Secondly, Bible Sarah, much like Sarah Moon, was not easily convinced of things. Angels came down from heaven to tell her, “Hey, you’re going to have a son!” And what did she do? She laughed, of course. Perhaps this wasn’t the best response, but was it not the most human? I appreciate how real Sarah was, and I resonate with her skepticism. Often, I will be sitting in a church service, and the preacher will talk about what God is going to do. Those around me respond with a chorus of “Amen”s, but my natural response is to snicker. This is probably wrong of me on some level, but I also believe that God understands the moments of disbelief that people like Sarah and I have. I believe he may even appreciate them. They do, after all, give him a chance to prove us awesomely wrong!

We Sarahs also share a tendency to take matters into our own hands. God told Sarah and Abraham that they would have a son, but Sarah was impatient and skeptical (traits which I embody frequently). So, what did she do? She did what any strong, independent woman would do and took matters into her own hands. That would have been fine, however, when it comes to God, matters are usually better left in his hands. I guess Bible Sarah learned that the hard way, and things got pretty crazy. This Sarah frequently learns the hard way, too. Impatiently, irrationally taking control of every situation just because I don’t trust God to come through almost always causes a huge mess. And I could end this post on that note and walk away feeling like a bit of a failure.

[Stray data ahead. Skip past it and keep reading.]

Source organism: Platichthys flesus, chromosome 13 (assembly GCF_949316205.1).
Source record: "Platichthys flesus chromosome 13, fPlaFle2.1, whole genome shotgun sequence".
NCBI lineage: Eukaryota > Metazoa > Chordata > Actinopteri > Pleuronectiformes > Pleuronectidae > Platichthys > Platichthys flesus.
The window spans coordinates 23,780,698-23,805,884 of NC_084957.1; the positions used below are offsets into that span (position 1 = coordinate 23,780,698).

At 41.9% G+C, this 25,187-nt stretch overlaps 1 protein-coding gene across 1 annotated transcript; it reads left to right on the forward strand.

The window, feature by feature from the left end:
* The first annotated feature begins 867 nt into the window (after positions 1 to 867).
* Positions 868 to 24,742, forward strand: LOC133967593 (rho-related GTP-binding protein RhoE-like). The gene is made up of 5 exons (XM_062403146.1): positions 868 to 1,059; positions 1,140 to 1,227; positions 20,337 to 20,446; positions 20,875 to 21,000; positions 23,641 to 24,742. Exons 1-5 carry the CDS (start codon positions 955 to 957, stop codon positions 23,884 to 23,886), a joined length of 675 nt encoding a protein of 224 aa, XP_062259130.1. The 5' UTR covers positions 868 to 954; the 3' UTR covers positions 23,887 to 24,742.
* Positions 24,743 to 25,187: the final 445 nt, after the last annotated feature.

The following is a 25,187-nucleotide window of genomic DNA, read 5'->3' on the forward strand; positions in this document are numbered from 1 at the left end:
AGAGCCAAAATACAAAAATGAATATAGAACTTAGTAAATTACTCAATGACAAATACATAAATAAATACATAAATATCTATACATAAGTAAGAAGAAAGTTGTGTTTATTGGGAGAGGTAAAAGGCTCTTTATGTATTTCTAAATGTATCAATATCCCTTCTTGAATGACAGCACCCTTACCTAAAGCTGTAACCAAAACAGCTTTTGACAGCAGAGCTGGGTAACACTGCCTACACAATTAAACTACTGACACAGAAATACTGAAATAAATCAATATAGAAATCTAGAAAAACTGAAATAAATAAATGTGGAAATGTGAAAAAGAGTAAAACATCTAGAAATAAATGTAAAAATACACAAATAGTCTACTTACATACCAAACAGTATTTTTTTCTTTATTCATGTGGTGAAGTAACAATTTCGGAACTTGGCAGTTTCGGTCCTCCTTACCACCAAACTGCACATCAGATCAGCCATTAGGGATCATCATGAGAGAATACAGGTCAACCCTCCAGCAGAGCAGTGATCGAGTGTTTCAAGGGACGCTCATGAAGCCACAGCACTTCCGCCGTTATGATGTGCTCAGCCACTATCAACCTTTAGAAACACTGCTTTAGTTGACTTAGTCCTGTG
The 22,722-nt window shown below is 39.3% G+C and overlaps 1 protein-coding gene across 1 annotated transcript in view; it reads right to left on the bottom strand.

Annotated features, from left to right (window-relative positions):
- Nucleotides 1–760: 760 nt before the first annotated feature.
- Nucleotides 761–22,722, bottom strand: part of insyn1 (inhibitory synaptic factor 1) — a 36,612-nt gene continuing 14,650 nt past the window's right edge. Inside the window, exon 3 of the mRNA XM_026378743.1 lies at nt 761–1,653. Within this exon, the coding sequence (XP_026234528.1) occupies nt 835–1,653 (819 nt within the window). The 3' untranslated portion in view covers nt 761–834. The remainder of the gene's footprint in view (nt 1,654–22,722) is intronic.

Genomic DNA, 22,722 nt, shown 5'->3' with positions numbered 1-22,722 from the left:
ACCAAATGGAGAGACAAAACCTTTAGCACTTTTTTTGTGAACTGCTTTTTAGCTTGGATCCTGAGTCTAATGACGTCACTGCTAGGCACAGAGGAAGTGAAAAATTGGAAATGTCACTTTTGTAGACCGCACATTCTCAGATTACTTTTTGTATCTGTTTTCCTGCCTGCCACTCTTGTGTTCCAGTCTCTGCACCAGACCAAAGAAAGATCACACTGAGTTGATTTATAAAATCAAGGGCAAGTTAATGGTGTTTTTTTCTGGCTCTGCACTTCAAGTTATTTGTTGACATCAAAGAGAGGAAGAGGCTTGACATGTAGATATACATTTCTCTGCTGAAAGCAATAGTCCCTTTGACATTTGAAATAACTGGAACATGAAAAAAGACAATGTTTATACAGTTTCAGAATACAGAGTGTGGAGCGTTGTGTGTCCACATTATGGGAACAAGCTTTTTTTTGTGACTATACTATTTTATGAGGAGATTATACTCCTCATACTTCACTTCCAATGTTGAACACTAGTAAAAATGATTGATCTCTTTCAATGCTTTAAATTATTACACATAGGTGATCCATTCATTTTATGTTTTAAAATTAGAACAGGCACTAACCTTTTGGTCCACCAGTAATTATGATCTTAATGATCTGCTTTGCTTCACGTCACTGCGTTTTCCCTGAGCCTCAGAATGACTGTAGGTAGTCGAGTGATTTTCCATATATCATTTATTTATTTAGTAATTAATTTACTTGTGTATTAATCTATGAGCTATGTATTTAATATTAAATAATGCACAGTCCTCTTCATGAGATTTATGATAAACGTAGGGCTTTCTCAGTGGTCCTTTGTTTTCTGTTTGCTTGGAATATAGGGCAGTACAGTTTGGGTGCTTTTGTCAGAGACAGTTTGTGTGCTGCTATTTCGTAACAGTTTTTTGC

But, then we turn to the New Testament, where we find Hebrews 11, a chapter that my Baptist friends (Warning: Cheesy Wordplay Alert!) refer to as the “Hall of Faith.” Who ends up in this chapter, next to the likes of Abraham, Moses, and Noah? Sarah! Despite her shortcomings, the writer of Hebrews uses her story to inspire New Testament Christians. She was commended for her faith. Some might say, “What faith?” But, God knew the limitations of her humanity and God knew her heart. Yet, he considered her faithful.